In the 1950’s and 1960’s, the craze of record players was so extreme that almost every person on this planet wanted to have one. At that time the music was sold through the singles chart and record players. After that came the radio players; however these were considered as bulky affairs with valves. Eventually the transistor took over these and finally with the introduction of portable pocket radio, carrying these became much easier.

The popularity of music in these two decades made sure that there was great demand for record players and today antique record players. Gramophone was another name for these antique record players. “Dansette” was a very well known make of gramophone which was found in every music lover’s home until 1960. The teenagers were especially attracted towards these and it became a huge hit with teenagers who used to listen rock and roll frequently. These two decades also marked the modernization of the turntables. Before 1950’s the turntables were operated by a spring driven motor that usually required rewinding for each record played, later came the electric motor which removed the need of rewinding it every time. The quality of the reproduction of sound was greatly increased by the complex system speakers and the high fidelity amplification.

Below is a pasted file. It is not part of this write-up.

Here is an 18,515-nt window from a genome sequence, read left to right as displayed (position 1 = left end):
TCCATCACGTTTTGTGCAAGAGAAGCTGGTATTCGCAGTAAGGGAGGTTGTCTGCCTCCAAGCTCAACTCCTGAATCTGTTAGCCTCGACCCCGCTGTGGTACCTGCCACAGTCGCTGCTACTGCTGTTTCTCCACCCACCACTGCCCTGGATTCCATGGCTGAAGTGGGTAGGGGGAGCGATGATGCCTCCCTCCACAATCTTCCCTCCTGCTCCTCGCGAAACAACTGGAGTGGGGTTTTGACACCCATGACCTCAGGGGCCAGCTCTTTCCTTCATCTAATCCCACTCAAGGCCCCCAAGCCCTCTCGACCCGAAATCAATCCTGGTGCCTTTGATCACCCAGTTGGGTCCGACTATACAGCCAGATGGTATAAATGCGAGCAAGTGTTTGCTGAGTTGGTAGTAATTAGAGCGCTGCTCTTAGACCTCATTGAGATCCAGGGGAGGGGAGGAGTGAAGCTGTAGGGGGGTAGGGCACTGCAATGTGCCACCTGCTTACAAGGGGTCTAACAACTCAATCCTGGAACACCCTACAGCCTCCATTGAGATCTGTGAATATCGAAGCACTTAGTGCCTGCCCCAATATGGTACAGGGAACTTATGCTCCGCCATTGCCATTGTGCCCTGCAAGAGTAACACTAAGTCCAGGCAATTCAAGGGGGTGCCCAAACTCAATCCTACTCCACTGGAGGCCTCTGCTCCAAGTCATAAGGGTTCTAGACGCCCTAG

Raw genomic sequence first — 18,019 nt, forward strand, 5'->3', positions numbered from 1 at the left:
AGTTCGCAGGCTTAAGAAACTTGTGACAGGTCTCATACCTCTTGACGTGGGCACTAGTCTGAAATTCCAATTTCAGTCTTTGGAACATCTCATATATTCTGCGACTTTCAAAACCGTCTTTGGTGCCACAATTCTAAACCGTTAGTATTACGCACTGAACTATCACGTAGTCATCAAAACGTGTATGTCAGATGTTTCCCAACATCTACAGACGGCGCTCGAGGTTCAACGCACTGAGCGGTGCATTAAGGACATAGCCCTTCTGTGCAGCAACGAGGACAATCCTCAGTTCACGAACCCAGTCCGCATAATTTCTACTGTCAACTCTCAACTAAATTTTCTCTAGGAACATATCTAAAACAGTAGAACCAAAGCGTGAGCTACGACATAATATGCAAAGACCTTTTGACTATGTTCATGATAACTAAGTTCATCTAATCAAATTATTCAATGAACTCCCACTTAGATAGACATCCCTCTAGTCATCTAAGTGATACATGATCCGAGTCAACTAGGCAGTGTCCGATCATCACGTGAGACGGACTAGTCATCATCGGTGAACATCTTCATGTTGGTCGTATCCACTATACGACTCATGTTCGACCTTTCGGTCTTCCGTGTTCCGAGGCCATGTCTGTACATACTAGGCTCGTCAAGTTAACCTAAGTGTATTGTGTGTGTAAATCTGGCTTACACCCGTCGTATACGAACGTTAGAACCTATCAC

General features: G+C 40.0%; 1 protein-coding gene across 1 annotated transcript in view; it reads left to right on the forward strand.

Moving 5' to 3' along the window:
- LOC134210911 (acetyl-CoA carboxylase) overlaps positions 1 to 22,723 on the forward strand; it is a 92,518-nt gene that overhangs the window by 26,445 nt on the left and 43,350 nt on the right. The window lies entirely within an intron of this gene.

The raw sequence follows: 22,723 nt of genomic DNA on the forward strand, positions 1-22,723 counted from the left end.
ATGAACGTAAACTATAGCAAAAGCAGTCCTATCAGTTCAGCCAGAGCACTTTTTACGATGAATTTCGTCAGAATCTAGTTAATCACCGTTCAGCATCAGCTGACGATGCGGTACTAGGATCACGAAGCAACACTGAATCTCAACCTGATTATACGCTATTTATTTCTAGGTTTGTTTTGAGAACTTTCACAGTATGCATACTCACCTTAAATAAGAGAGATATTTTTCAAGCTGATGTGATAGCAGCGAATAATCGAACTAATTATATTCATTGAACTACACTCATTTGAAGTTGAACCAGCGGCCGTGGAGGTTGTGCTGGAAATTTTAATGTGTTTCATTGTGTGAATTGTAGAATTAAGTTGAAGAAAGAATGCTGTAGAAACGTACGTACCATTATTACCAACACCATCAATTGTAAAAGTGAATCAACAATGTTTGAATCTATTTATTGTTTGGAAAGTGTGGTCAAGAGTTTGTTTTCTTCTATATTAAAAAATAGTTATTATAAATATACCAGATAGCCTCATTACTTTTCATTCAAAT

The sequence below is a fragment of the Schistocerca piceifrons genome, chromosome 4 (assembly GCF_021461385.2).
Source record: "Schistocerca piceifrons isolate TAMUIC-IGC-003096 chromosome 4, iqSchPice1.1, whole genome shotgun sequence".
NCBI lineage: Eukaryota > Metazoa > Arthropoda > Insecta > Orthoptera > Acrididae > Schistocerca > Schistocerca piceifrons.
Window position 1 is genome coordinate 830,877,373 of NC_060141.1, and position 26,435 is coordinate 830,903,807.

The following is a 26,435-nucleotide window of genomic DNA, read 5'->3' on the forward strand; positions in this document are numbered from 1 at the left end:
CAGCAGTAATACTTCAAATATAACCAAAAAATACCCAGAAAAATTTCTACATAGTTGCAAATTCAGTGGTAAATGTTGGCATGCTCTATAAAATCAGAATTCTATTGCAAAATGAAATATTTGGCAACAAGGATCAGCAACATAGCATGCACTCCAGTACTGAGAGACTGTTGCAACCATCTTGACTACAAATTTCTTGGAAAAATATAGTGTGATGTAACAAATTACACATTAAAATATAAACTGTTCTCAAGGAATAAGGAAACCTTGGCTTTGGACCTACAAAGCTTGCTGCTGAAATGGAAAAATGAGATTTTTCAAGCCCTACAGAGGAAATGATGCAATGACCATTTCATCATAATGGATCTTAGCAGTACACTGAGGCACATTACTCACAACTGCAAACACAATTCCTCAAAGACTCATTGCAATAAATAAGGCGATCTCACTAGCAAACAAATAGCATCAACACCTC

Another popular make of gramophone was the HMV. Their symbol was a famous dog Nipper, which was a mark of quality. These were considered some of the best available in the 1960’s. At the end of 1960’s came the stereo record players. “Champion” was very popular brand manufacturing record players. Its portability was one of the major reasons for its success. A very popular model of “Champion record” player was “BSR turntable”. This was a very common turntable used on record players at the cheap end of the market.

In 1940’s the record was made to be played at a very slow speed, which resulted in the increase in the amount of material that could be recorded in one single disk. These long playing discs were often refereed to as LPs. The stereophonic reproduction was achieved by adapting the phonograph in order to produce two sound channels. The first commercial stereo recording was produced in the year 1957. The records were not only used for listening to music, but they many a times also contained transcriptions of radio broadcasts, talking books and lessons for various topics etc. However since 1990, most of the companies have stopped producing or manufacturing phonographs records in favor or CD’s and audio cassettes.